Back In The Saddle: Laura Chester Rides Out the Storm of Transition
All photos courtesy of Trafalgar Square Books
By Nichole Dupont
Laura Chester does not like to dwell in the past, especially her own. That’s why the veteran author and horsewoman decided to write a book about it; to get some of that stuff out. But make no mistake, Riding Barranca, Chester’s latest memoir (Trafalgar Square Books, May 2013), is not a melancholy, regrettable foray into a crappy childhood seen through the bitter eyes of a jaded author. It is a journey — both geographical and metaphorical — surveyed through the high-up lens of a wise woman on horseback; one whose greatest solace and joy stem from her daily jaunts through known and unknown territory. Whether it is negotiating the rugged terrain of the Canelo Hills or repairing a broken relationship with her dying mother, Chester chronicles the hurt and healing balm of a whirlwind year all with the help of her larger-than-life equines.
“It’s important not to live your life as a mistreated child,” Chester says in a phone interview from her Patagonia, Arizona, ranch where she rides out the winter months until returning to the family home in Alford, Massachusetts. “You need to retrain yourself from childhood to a certain degree. You work it out. Just like you work out the kinks with a horse. You move on bit by bit.”
Chester will be sharing some of her story on Saturday, June 1, at the Geoffrey Young Gallery at 40 Railroad Street in Great Barrington in conjunction with an exhibit aptly entitled The Goddess. Of course, this story wasn’t the easiest to write.
“I had a totally different manuscript that I gave to my brothers to look at,” she says. “They were pretty angry about it and had a strong, negative reaction. After my dad died he left 83 scrapbooks behind and they were pretty revealing. I decided not to use that information in the final manuscript. It’s not a tell all. That’s not what I wanted to do.”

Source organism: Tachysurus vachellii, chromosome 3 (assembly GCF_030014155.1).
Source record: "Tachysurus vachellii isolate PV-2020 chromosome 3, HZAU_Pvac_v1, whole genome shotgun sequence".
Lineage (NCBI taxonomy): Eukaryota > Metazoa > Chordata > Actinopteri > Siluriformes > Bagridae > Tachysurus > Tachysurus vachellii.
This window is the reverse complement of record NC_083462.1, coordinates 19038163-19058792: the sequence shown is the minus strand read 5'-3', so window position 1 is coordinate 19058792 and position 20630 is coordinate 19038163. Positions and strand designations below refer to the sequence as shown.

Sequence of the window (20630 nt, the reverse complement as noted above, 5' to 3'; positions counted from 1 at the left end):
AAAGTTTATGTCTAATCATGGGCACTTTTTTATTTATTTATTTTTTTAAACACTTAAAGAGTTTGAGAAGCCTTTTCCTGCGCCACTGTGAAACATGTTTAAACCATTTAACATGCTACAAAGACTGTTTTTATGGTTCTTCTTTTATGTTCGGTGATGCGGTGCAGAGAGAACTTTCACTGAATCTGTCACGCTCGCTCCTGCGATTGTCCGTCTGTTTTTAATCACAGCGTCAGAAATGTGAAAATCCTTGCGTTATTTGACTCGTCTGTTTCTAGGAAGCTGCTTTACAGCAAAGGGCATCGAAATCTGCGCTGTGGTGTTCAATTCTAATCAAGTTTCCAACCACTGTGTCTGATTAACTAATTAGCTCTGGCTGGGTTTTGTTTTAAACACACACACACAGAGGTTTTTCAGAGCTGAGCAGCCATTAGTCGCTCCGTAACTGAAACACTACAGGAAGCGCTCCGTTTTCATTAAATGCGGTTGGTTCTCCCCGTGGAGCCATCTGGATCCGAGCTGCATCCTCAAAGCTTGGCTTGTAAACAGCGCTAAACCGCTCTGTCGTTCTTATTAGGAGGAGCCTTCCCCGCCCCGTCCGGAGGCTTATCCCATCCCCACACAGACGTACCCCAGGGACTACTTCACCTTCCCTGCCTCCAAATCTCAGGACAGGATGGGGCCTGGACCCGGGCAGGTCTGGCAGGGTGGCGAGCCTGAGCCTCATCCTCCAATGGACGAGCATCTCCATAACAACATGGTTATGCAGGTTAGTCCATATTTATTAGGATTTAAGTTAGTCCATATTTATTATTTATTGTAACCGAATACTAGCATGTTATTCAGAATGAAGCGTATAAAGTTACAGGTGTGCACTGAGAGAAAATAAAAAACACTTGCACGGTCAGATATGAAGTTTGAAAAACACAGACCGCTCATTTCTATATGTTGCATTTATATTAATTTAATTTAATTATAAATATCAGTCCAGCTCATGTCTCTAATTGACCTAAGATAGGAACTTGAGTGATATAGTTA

What Chester did do was intertwine her various riding expeditions, particularly on the back of her favorite Missouri Fox Trotter horse, Barranca, with snippets of memory from her childhood growing up in Wisconsin and her dealings with her late mother’s Alzheimer’s disease. The result is a memoir that spans years and continents, all revealed with a calm rhythm, just as if you were on a trail ride, lost in thought.
“I felt that combining the two was a natural way to integrate the whole story,” she says. “There is this underlying anger that I had to work through. And usually, I work through a lot when I’m riding and away from everything else. I figured it was about time that I came to some peace with my mom.”
That tenuous peace is outlined in the italicized sections of the book, in which Chester dips into past recollections about her father’s careless behavior and her mother’s snake-strike anger. But the author doesn’t reside in these moments for too long. Everything comes back to center when she is with Barranca, whether tackling the Guajolote Flats (in Arizona) where drug smugglers (and rattlesnakes) are known to hide or enjoying the silence of a snow-covered Berkshire forest. There is also a delightful bit of unpretentious name-dropping: Vogue it-girl Arizona Muse; Pulitzer Prize-winning journalist Phil Caputo; Legends of the Fall author Jim Harrison — all neighbors and longtime riding companions. And travel, too, as she globe trots (literally) to visit her son and grandchildren in Australia, take a family vacation to India, and a ladies’ sojourn to Mexico. At each place, Chester jumps on an equine, testing out cultures by the view from the saddle.
“I’m not pretending to be this magnificent horsewoman,” she says, laughing a little at herself. “There’s always so much to learn. All of my horses have gotten better in time – more settled. Not that different from us. If we’re treated right.”